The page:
At first glance, this can be brought to light through preempting another question, something that is at least somewhat awkward: How is it appropriate to enumerate Exile among the things which the Holy One Blessed Be He “regrets having created”? Exile is not a creation which G-d created as an existent unto itself, as is the Evil Inclination and the others. Rather, its entire existence is dependent and connected with the conduct of man (when the Evil Inclination persuades the person to transgress and he does not repent thereafter). It comes out that the entire existence of Exile is dependent upon the conduct of Jews.

For this reason we must say, at first glance, that the regret for the creation of Exile does not mean simply [regret] for the creation of punishment for their sins, but for the fact that G-d created Exile (a new thing) as a punishment. Indeed, “there are many means available to the Omnipresent” how to punish for transgressions and sins, and we find in the Rebuke itself numerous punishments and afflictions, may G-d have mercy upon us, which come for neglecting to fulfill the Torah and commandments.

5. Accordingly we could say that this is the meaning of, “There are four things which the Holy One Blessed Be He regrets having created” (in Bavli), where Exile is enumerated separately: Notwithstanding the fact that Exile is a result of the Evil Inclination (it comes as a punishment for transgressions which result from the Evil Inclination), Exile is not a thing that is a necessary consequence of the (persuasion of) the Evil Inclination, but a creation and innovation unto itself, which G-d created as an additional punishment, and thus it is regretted unto itself.

This also comes to answer the fact that the Bavli (according to the text of the Talmud) precedes Exile to the Evil Inclination in its enumeration, notwithstanding the fact that in actuality, Exile comes after the deed accomplished by the Evil Inclination. [The reason for this order is] to emphasize that the fact that the Holy One Blessed Be He regrets the Exile does not (only) mean [that He regrets] the Exile in actuality (as a punishment for transgressions, after the domination of the Evil Inclination), but (primarily) the very creation of Exile (as a punishment), as mentioned above.

6. However, it would, therefore, seem that the distinction between the Bavli and the Yerushalmi is (not only with regard to the style of learning, whether in general or specific terms, but) a matter of a dispute. Namely, according to the opinion of the Yerushalmi, the regret is only with regard to Exile in actuality – since it is included in the regret (“taha”) for the Evil Inclination – but it is not for the very creation of Exile (for the Yerushalmi does not cite Exile in its enumeration). Whereas this is not so with regard to the opinion of the Bavli, as mentioned above.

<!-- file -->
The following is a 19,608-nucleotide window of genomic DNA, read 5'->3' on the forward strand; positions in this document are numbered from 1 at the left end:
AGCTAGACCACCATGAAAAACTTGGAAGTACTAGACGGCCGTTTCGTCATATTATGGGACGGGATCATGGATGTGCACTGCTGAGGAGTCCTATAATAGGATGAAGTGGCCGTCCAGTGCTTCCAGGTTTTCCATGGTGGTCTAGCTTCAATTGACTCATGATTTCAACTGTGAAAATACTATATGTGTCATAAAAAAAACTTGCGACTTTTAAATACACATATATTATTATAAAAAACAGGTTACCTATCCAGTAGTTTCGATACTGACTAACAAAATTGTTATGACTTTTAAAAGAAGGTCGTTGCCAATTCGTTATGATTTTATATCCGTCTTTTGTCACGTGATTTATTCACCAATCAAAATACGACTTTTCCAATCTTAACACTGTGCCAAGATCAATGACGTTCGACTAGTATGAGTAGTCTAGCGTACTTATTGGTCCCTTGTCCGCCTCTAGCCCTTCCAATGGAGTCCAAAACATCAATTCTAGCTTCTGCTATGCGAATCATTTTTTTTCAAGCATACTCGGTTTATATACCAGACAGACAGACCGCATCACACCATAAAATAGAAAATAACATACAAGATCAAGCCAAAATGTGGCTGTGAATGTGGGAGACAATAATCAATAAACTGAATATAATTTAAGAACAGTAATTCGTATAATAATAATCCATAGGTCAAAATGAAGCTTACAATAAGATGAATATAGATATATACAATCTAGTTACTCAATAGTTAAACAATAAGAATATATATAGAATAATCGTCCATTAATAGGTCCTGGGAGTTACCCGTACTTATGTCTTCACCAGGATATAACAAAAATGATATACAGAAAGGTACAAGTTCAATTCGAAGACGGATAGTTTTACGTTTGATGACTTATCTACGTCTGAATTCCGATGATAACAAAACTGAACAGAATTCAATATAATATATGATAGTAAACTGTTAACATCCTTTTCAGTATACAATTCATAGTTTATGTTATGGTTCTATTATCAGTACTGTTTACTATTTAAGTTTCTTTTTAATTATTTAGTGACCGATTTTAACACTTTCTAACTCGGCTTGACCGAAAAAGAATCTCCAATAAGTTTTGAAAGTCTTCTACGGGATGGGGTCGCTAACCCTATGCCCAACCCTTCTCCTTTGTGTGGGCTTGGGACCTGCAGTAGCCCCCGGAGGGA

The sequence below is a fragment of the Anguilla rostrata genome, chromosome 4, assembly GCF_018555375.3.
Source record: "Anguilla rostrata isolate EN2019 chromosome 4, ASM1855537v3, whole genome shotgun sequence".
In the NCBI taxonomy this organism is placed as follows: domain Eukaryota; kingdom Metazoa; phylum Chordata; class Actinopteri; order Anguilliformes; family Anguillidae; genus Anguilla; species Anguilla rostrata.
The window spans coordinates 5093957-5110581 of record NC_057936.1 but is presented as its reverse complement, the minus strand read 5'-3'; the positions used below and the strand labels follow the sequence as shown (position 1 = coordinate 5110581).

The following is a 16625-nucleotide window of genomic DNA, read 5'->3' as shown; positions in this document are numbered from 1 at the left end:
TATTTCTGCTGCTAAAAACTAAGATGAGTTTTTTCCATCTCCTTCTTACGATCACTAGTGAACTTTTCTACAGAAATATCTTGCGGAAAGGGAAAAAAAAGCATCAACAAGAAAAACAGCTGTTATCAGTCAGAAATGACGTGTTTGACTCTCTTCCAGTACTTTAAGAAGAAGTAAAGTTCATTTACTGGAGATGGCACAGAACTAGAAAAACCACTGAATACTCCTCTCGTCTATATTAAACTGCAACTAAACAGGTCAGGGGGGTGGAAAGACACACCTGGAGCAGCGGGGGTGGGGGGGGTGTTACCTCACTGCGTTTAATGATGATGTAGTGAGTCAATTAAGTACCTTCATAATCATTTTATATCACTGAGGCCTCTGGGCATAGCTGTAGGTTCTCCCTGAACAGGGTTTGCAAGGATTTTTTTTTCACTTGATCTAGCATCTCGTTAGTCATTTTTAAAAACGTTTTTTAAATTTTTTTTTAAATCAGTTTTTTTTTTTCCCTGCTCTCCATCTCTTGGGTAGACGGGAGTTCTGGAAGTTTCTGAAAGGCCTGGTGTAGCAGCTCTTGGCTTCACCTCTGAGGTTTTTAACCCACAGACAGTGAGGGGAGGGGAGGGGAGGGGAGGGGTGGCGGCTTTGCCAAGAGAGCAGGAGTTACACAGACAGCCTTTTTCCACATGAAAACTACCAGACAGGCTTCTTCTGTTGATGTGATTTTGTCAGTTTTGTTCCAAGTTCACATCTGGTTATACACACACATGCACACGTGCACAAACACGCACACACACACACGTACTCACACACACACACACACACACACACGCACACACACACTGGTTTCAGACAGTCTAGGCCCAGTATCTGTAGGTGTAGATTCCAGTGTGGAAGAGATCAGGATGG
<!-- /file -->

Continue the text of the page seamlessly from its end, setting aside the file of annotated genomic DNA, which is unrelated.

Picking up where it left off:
Moreover, the order of the items enumerated in the Bavli remains unclear: There is a reason, as mentioned above, why it precedes Exile to the Evil Inclination, however, it is not understood why Exile is placed first of all the four things (and similarly with regard to the proofs from the verses).

7. The proposed explanation of the entire matter:

The distinction between the Bavli and the Yerushalmi is expressed not only in the number of items (in Bavli four things are enumerated, whereas the Yerushalmi [cites only] three). Rather, there is also a distinction in the terminology, and of consequence, also in the meaning:

The terminology of the Bavli is, “There are four things which the Holy One Blessed Be He regrets having created, etc.,” whereas the Yerushalmi reads, “There are three things the Holy One Blessed Be He created and He regrets that He created them.”

That is, the Bavli expresses the matter as a single concept, namely, G-d “regrets” (having created them). Whereas the Yerushalmi emphasizes two concepts:

  1. the fact that “the Holy One Blessed Be He created [three things]” and
  2. the fact that “He regrets that He created them.”

 And this is the distinction in meaning: It is understood and obvious that regret On High is not to be understood in the simple sense of the term, G-d forbid – that He changes his mind and regrets, G-d forbid, a thing that He had made. Rather, this expresses that there is a concept of negativity associated with it. On the other hand, it is understood that since we say that this is a thing which “the Holy One Blessed Be He created,” it emphasizes the positive element it entails.